BY Fraser Tennant
An increase in data caused by advancing technology is adversely impacting the ability of chief financial officers (CFOs) to deliver effective corporate reporting, according to an EY report published this week.
The report, ‘How can reporting catch up with an accelerating world?’, which is based on a survey of more than 1000 CFOs and heads of reporting of large organisations across 25 countries, reveals that 66 percent of respondents consider technological advances – such as cloud-based systems, data analytics, robotic process automation (RPA) and artificial intelligence (AI) – to be their number one external reporting challenge – up from 57 percent in 2015.
Additionally, almost one third (32 percent) of the CFOs surveyed ranked their current reporting operating model as “average”, with 56 percent stating that transforming their model – perhaps striking a balance between central control and devolved reporting attuned to local needs – is now a major focus.
“CFOs worldwide are struggling to make the most of the increased volume and speed of data available to them,” said Peter Wollmert, EY global and EMEIA Financial Accounting and Advisory Services (FAAS) leader. “Many are encumbered by legacy systems that do not allow reporting teams to extract forward-looking insight from large, fast-changing data sets. The result is an increasing expectation gap between what boards now look for from corporate reporting, and what CFOs can deliver. Until reporting catches up with technological advancements it will continue to be compromised.”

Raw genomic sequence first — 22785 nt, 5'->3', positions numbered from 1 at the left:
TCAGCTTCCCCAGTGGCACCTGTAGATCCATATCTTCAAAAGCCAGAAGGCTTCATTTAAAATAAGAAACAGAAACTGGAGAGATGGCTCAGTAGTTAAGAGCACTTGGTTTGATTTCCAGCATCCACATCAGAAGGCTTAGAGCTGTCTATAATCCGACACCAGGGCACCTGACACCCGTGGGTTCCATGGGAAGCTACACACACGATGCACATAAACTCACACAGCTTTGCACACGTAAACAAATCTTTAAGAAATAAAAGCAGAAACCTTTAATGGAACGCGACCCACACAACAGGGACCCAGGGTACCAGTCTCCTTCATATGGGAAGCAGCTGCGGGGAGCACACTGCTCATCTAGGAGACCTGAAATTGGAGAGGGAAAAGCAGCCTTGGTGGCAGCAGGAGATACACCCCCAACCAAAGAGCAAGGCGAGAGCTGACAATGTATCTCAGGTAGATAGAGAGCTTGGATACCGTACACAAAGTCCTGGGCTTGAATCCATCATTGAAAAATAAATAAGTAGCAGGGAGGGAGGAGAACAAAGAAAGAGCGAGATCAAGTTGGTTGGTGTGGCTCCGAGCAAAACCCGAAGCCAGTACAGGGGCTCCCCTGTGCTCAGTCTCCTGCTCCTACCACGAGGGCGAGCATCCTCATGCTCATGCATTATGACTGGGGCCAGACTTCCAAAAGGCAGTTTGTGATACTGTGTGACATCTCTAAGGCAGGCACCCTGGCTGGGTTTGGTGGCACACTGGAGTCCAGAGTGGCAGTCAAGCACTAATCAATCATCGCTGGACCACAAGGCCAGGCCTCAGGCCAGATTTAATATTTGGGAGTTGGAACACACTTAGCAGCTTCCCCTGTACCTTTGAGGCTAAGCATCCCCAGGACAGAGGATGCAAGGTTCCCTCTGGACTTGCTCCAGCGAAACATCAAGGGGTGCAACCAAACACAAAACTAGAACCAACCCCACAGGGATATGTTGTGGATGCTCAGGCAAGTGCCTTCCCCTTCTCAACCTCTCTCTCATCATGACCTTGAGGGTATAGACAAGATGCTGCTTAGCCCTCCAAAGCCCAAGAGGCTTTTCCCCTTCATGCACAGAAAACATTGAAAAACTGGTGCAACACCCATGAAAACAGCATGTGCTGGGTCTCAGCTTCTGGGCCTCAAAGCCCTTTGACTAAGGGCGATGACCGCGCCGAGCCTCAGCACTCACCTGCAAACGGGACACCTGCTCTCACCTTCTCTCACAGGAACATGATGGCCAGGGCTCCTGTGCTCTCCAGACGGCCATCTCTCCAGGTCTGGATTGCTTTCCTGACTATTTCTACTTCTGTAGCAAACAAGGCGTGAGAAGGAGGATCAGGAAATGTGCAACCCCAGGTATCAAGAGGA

The report also advances some bold strategies to deal with the corporate reporting issue, including increasing the use of: (i) outsourcing; (ii) managed services; (ii) captive shared services centres – onshore or near-shore; (iv) captive shared services centres – offshore; and (v) centralised centres of excellence.
That said, the report does indicate a preference among CFOs for moving towards a model in which control resides with a head office but with significant responsibilities being assigned to local markets. Twenty-nine percent of survey respondents saw this as the future model, while only 24 percent currently operate a system such as this.
Whatever model is eventually established, CFOs hope that the new reporting arrangements will increase the accuracy and effectiveness of reporting, improve data analytics in reporting to drive forward-looking strategic insight, and provide a more flexible and agile reporting function.
Mr Wollmert concluded: “CFOs are mapping how they see the future of reporting. However, unless decisive action is taken quickly to define a bold strategy and vision for advancing the reporting process, they will continue to fall behind the pace of technology. For CFOs contemplating this journey, the mantras for their reporting function need to be responsive and streamlined.”